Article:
Other notable kudos go to:

Airmar/Gemeco for always being helpful and pleasant to deal with, and assisting me in figuring out which of a zillion wiring diagrams I should be looking at. And thanks Irene for the help with the WeatherCaster port business (the same shamans from above at work here).

Teleflex has continued to provide great support, and good advice. Nobody knows marine hydraulics better than Marc Adams, and Teleflex.

Navico has done an excellent job, especially when you consider the bewildering number of brands they deal with. I spoke recently with a tech I have dealt with for years on Northstar problems, who seamlessly helped me with a Simrad autopilot issue. Good job Bill, and Navico.

For everybody else, I'm not ignoring you, there are just too many, but all have done a good job. I can only think of a couple of occasions this year when I was little dissatisfied with the support, and I'm writing the incidents off as one, or the other of us, was just having a grumpy day.

So I want to remind everybody that this is a complicated world, and the technical support groups all try their very best to help you solve a myriad of disparate, and complex problems on a daily basis. So don't forget to say thank you. I'm sure they don't mind hearing it. If you see a hand coming out of your phone, drop it and run, and don't ever call back. Your being a jerk!

The "shamans" mentioned above were involved in an earlier story titled PC Purgatory Increased complexity equals reduced reliability.

The photo was from Wikimedia Commons, and came from the Cross-Slip website.

Sunday, December 5, 2010

Water under troubled bridges

The postman swings next to owners mailbox, and deposits an onerous looking official document from the Coast Guard. The document is the result of a formal complaint filed by a zealous local bridge tender, that resulted in paper work from the USCG requiring that the vessel become compliant under aspects of CFR's Title 33, Sec 117. Translated this means that there were things on the boat that could be lowered before requesting a bridge opening, but for a variety of reasons we will discuss, they weren't.

This is our starting point, a boat too high. Two 18 foot antennas, and a set of outriggers that were just as tall.

What I suspect the bridge tender was upset about was the outriggers, which could be lowered, theoretically speaking, and I will get back to this later, but were not. The high antennas didn't help much here either. So here is the "Official" language, and I will parce these sentences for you. The important part of the following section is the definition of what an "Appurtenance" is (sounds dirty doesn't it?), and it boils down to anything that is not needed to safely operate the boat, and sticks out someplace from the boat. The outriggers certainly fall into this category.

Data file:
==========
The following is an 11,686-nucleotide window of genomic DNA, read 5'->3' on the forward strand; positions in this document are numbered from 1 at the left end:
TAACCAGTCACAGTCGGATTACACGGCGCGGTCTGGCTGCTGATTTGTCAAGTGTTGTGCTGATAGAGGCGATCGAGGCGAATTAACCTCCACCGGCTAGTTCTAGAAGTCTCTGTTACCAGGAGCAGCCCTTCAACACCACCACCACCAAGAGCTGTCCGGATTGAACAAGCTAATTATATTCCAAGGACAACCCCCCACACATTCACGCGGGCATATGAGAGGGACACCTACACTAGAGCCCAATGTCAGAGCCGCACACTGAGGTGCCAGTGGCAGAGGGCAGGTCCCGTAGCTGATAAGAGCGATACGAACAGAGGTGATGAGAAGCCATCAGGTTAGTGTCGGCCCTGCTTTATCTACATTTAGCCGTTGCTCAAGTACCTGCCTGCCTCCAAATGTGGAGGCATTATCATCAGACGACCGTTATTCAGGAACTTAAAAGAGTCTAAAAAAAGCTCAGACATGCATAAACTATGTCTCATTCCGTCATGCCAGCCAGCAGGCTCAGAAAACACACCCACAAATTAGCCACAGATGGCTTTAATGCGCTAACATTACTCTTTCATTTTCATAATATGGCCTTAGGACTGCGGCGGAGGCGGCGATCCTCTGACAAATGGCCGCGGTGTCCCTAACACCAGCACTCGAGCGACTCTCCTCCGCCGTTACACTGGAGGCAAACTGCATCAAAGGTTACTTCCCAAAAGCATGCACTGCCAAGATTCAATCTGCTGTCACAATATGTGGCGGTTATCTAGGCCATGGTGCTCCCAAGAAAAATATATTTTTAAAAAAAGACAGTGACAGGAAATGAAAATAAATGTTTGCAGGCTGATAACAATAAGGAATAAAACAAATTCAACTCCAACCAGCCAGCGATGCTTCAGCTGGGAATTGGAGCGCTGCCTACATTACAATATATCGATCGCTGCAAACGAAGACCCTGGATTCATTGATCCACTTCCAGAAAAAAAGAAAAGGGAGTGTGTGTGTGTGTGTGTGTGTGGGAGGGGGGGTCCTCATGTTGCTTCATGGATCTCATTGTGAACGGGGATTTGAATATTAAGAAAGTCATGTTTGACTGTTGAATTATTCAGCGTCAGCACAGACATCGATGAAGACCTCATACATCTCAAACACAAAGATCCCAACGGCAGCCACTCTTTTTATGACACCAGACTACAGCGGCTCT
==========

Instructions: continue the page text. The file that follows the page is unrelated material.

Sec 117.4 "Appurtenance means an attachment or accessory extending beyond the hull or superstructure that is not an integral part of the vessel and is not needed for a vessel's piloting, propelling, controlling, or collision avoidance capabilities."

I underlined the key words above. The next section says:

Sec 117.11 "No vessel owner or operator shall signal a drawbridge to open if the vertical clearance is sufficient to allow the vessel, after all lowerable nonstructural vessel appurtenances that are not essential to navigation have been lowered to safely pass under the drawbridge in the closed position."

The crux of the owners problem was that although the outriggers could be lowered, it takes two people to do it, and once lowered, there was no way to keep the outriggers from falling out, and away from the sides of the boat. They wouldn't fall into the water, but boy would they stick way out to the sides, making it impossible to pass through the bridge. I'm not an expert in outrigger design, but given the rules about lowerable appurtenances, you would have thought the boat builder would have thought about this?  They do lower, but now what do you with them when they are lowered?

In the real world, this was not a difficult problem to solve, and the solution was simple and elegant. A local machine shop fabricated a nice set of stainless steel brackets that could be mounted on the hardtop, and a trip to West Marine yielded sturdy Velcro webbing straps to secure the lowered outriggers.